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Make an Offer they Can’t Refuse: 5 Tactics for Stronger Calls to Action

This guest post is by Christopher Jan Benitez of PrintRunner.com.

For site owners to increase their profit, they need to strengthen their calls to action (CTA).

Websites earn from visitors who click on a button or banner. This leads them down the conversation funnel until they reach the end of the funnel where they become a lead, if not a customer.

Getting people to perform a click of a mouse button—or any desired action—however, is never easy. It takes careful planning and strategizing to get people to heed your CTA, let alone act on it.

ProBlogger has said much about calls to action here and here. But a call to action needs to weave some factors left out of these posts together into an eye-catching and attention-grabbing banner or button.

This post discusses other essential points to help site owners maximize their earnings.

1. Color

The colors you use on your calls to action trigger different emotions in users. Whether it’s the copy or button itself, you need to use the appropriate color choices that best connect with your audience to increase the chances of people acting on your CTA.

This color wheel shows how each color is perceived by users:

Color wheel

The color you will use on your landing page will depend on the site’s theme. For the copy and button to pop out from the screen, you will have to choose a color that is complementary to the site’s theme.

If there are elements of your call to action that stick out like a sore thumb, redesign it with a color that is analogous to the theme.

2. Size

Make your calls to action appear in large buttons or fonts. If you have different calls to action set up on your page, make the priority ones larger and the lesser ones smaller, so that users can distinguish which are more important.

Don’t design the entire page with a call to action graphic design—observe subtlety at all times.

3. Placement

Theoretically, the best places for your calls to action to appear are above the fold and below the post.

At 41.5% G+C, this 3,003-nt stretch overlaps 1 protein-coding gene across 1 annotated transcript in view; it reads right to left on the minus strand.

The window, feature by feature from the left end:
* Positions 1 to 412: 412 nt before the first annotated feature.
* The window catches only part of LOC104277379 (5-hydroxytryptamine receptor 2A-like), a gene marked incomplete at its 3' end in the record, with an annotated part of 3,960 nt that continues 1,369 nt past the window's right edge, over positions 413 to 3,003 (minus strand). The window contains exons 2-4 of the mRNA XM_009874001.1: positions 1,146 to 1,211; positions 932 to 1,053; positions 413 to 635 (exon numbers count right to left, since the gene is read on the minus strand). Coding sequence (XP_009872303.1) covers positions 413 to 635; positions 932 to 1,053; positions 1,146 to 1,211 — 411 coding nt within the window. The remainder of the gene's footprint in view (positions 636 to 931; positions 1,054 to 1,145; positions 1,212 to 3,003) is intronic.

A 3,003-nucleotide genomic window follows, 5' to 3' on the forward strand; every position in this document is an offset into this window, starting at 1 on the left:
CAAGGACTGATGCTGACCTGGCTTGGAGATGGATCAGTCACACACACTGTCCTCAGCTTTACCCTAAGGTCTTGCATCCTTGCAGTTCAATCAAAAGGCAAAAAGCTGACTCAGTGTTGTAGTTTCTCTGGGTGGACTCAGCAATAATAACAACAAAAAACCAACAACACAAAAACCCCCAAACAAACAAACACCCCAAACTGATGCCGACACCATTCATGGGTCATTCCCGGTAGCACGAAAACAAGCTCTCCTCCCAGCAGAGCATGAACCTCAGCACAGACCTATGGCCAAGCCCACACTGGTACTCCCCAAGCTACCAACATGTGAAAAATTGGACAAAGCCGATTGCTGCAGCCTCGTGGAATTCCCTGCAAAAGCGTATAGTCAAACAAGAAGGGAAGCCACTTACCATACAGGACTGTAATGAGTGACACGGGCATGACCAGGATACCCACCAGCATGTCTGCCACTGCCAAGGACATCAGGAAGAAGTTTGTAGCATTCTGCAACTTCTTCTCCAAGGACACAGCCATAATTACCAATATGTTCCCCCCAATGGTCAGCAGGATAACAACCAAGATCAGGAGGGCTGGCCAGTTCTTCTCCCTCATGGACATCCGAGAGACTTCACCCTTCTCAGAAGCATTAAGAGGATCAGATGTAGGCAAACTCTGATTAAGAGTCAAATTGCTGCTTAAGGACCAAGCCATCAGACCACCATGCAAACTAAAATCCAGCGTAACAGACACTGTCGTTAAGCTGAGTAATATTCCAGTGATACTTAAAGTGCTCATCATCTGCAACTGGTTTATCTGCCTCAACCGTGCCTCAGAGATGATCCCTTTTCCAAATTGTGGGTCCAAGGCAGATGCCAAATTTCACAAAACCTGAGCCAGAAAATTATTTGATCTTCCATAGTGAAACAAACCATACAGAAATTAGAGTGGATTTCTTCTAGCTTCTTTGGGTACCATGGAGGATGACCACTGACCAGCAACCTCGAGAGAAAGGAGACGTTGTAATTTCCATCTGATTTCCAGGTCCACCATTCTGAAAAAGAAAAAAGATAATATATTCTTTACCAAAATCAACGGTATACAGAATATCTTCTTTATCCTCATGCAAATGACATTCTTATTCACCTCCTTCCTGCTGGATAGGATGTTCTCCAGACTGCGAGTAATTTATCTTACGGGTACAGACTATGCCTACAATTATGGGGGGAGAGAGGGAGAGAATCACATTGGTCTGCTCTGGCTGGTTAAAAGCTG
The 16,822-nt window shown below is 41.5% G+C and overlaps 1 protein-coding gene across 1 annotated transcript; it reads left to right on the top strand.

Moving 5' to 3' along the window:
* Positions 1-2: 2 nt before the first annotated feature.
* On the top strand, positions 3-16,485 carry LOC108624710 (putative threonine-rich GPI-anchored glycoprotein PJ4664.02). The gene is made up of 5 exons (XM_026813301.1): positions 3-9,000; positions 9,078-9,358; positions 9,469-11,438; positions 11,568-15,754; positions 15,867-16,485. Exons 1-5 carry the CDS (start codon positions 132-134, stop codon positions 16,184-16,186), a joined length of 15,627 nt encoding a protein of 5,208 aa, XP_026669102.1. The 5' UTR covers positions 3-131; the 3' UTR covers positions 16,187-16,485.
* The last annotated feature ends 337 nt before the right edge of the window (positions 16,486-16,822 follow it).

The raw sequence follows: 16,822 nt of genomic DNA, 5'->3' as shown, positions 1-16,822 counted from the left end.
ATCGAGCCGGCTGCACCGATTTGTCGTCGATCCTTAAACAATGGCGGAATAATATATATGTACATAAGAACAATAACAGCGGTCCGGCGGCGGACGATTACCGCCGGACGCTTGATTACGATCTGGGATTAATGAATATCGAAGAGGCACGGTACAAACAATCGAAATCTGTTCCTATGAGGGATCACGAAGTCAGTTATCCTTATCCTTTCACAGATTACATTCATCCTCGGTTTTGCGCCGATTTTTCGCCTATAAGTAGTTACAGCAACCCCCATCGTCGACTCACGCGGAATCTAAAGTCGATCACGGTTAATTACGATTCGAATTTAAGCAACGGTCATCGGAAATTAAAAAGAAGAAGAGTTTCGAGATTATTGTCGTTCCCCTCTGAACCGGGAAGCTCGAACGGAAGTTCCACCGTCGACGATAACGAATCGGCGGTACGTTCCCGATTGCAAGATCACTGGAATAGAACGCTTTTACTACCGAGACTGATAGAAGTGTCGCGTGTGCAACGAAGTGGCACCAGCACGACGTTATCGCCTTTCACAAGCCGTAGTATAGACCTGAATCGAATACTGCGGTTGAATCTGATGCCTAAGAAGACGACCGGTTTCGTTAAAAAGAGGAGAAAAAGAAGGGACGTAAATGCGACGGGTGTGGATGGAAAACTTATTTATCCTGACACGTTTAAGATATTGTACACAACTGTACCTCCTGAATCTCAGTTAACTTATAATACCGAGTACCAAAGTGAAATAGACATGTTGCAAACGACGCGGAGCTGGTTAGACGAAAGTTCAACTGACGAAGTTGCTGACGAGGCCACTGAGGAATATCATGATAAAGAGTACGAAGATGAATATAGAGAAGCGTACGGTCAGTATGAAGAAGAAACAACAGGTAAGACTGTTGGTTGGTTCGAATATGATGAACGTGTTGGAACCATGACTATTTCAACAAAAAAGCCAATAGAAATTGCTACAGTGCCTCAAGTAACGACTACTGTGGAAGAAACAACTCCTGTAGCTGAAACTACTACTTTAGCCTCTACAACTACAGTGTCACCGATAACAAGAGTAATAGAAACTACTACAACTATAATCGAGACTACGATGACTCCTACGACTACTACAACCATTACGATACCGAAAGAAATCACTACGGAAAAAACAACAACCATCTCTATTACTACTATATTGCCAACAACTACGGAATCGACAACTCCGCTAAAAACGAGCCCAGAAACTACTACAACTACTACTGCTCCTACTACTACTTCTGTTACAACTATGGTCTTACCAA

When positioned above the fold, users will immediately see your call to action as the page is done loading. They won’t have to scroll down the page to see what’s in store for them.

On the other hand, placing your call to action below the post has the potential to produce more leads. Users who scroll down the page are engaged with the content of your post. Therefore, once your call to action appears on their screen, they will be more likely to heed your call.

The placement of your CTA ultimately depends on your site design. Since each site is unique, some best practices may not necessarily apply to your blog. You need to determine how your site is viewed by users by looking at a heat map. This helps you figure out which parts of your pages receive the most attention from visitors.

Slodive has a post of heat mapping tools that you can use for your site to learn the best places where you can post your call to action.

By placing your CTA on “hotspot” areas in your layout, you increase the chances of users heeding your call to action.

4. Uniqueness

It is advisable to follow the suggested practices of a particular task, but you can’t let yourself be restricted by those practices. Eventually, everybody will start using those tactics. until every other call to action ends up looking exactly the same.

Although there’s essentially nothing wrong with having a fundamentally sound CTA, a really good call to action operates away from convention.

Writer Dan Kennedy shares his insane advertising ideas for pain relievers, financial services, and skin cream product in the market in this post. “Truly groundbreaking” are words that perfectly capture the essence of Dan’s advertising ideas.

The idea here is that your CTA stands out even more from those of your competitors. When everyone else is following the best practices for their CTA, you can do ever better by going against the flow and following your gut.

Be distinct from the competition, but don’t overdo the weirdness—you may end up alienating your target audience. Let your creative side show while still being in touch with your core values and mission.

5. The “What’s in it for me?”

To effectively get people to perform your desired action, you need to put yourself in the shoes of your potential clients.